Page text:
Manufacturing of Lucotte parts

Manufacturing of Lucotte parts

From the very beginning, Lucotte figurines had nested arms, the arms having a hole to fit over nipples located under the shoulders. The nipples were then riveted to the hammer to fix the arms, a flat protrusion on the shoulder being then folded down to perfect the fixation.

This feature is one of the easiest ways to identify a Lucotte because it was used until World War II, when Lucotte/CBG began to weld the arms to the body. The head and the haversack were also nested on the body. Sabres, sabretaches, some plumetaches, musical instruments, etc. were welded on the subject.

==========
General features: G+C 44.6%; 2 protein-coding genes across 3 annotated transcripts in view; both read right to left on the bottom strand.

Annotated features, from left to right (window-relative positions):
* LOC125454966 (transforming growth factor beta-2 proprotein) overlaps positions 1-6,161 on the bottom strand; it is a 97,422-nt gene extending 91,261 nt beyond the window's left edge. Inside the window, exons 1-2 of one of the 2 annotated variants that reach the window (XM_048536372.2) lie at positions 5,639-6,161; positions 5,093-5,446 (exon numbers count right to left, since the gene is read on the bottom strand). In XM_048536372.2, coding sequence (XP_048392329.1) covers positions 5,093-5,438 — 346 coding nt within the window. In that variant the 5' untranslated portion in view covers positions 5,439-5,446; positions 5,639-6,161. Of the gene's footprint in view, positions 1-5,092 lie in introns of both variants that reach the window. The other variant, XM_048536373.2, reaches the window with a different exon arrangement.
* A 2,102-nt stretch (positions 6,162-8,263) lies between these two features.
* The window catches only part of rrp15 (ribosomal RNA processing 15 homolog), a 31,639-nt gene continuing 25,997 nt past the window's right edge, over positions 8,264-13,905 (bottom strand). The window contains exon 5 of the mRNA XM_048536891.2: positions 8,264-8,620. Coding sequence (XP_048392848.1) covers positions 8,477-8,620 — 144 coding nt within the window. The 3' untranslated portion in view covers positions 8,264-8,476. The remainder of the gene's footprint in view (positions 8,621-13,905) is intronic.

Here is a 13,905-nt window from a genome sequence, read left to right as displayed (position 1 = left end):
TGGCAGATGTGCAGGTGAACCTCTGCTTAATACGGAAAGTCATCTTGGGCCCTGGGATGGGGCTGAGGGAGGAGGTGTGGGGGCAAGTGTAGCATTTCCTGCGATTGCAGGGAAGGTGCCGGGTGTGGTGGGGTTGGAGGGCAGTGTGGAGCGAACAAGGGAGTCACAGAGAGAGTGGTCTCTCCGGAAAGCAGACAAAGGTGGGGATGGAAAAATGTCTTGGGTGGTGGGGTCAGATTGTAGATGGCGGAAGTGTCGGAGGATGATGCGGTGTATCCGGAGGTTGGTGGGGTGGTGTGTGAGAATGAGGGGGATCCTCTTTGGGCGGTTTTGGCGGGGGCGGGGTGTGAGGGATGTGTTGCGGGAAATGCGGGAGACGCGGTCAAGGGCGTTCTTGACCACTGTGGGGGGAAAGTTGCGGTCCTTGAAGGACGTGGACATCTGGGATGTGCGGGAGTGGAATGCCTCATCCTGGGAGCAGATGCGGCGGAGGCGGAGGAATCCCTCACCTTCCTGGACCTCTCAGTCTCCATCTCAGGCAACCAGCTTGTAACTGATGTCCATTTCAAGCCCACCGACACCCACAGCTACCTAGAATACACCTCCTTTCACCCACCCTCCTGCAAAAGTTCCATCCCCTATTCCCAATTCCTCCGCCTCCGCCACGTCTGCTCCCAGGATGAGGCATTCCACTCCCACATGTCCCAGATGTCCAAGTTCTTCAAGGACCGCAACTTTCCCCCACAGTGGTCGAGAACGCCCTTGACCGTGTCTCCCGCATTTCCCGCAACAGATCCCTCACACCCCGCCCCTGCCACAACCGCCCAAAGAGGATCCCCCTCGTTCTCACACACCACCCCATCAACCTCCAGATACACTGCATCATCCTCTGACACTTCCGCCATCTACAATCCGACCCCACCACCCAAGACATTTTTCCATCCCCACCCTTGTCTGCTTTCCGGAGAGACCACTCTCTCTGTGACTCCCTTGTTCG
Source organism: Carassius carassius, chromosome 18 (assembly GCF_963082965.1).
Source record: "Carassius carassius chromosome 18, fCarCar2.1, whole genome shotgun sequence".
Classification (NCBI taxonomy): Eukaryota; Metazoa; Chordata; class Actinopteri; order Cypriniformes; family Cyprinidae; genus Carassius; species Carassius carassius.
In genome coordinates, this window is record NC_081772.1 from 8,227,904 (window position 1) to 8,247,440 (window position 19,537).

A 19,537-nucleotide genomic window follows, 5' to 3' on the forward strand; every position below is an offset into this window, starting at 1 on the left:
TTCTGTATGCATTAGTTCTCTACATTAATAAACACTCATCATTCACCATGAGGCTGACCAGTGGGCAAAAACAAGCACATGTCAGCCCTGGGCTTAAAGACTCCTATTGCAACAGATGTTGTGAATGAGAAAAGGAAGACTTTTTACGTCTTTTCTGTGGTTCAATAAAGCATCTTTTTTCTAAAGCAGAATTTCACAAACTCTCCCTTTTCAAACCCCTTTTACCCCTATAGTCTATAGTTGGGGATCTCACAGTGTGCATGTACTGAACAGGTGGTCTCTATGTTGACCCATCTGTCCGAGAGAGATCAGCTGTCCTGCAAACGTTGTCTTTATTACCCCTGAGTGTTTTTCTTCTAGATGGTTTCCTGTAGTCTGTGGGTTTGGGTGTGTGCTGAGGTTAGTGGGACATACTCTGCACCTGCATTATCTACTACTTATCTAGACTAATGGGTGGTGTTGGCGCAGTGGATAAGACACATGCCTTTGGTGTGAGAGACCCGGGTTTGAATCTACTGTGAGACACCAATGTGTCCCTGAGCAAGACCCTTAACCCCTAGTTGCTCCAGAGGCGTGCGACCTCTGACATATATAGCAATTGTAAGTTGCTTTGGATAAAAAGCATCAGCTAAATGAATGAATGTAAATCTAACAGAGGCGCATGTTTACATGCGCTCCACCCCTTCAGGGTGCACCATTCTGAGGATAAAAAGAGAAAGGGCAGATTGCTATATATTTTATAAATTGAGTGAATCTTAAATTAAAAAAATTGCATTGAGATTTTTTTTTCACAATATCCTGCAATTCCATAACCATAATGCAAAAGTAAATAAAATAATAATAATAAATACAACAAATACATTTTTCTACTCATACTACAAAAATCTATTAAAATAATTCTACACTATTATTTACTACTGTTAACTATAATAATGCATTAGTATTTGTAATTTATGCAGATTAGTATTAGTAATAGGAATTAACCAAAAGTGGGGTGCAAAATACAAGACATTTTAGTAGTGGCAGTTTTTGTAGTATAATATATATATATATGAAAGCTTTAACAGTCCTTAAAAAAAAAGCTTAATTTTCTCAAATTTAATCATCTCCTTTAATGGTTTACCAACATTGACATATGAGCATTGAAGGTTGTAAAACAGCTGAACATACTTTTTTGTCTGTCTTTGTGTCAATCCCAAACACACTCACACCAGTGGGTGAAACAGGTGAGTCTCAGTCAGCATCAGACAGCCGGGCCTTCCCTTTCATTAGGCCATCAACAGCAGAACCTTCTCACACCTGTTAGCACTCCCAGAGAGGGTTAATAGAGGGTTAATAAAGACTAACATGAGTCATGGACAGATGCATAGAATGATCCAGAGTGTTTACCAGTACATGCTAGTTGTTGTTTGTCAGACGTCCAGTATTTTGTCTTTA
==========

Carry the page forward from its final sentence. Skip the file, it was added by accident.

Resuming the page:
Using the considerable expertise acquired over the years in the manufacture of lead and tin objects, Lucotte chooses an alloy with a high tin content. This alloy, added to the excellence of the moulds, allowed a great fineness of detail of all the parts. Once nested and soldered together, they gave life to a very realistic soldier. A good decoration, with the right detail, gave a high-quality figurine, although necessarily expensive.

The first 55mm Lucotte represented the infantry and cavalry regiments of all the armies of the time of the Empire, both French and foreign, including artillery and train crews. By changing heads, arms and welded parts, an unlimited number of regiments could be made from a few basic corps and it appears that Lucotte eventually made almost all French regiments and many allied or enemy regiments of the Napoleonic wars.

This synthesis of the history of Maison Lucotte is drawn from
the remarkable work of Mr. JOSEY Lenoir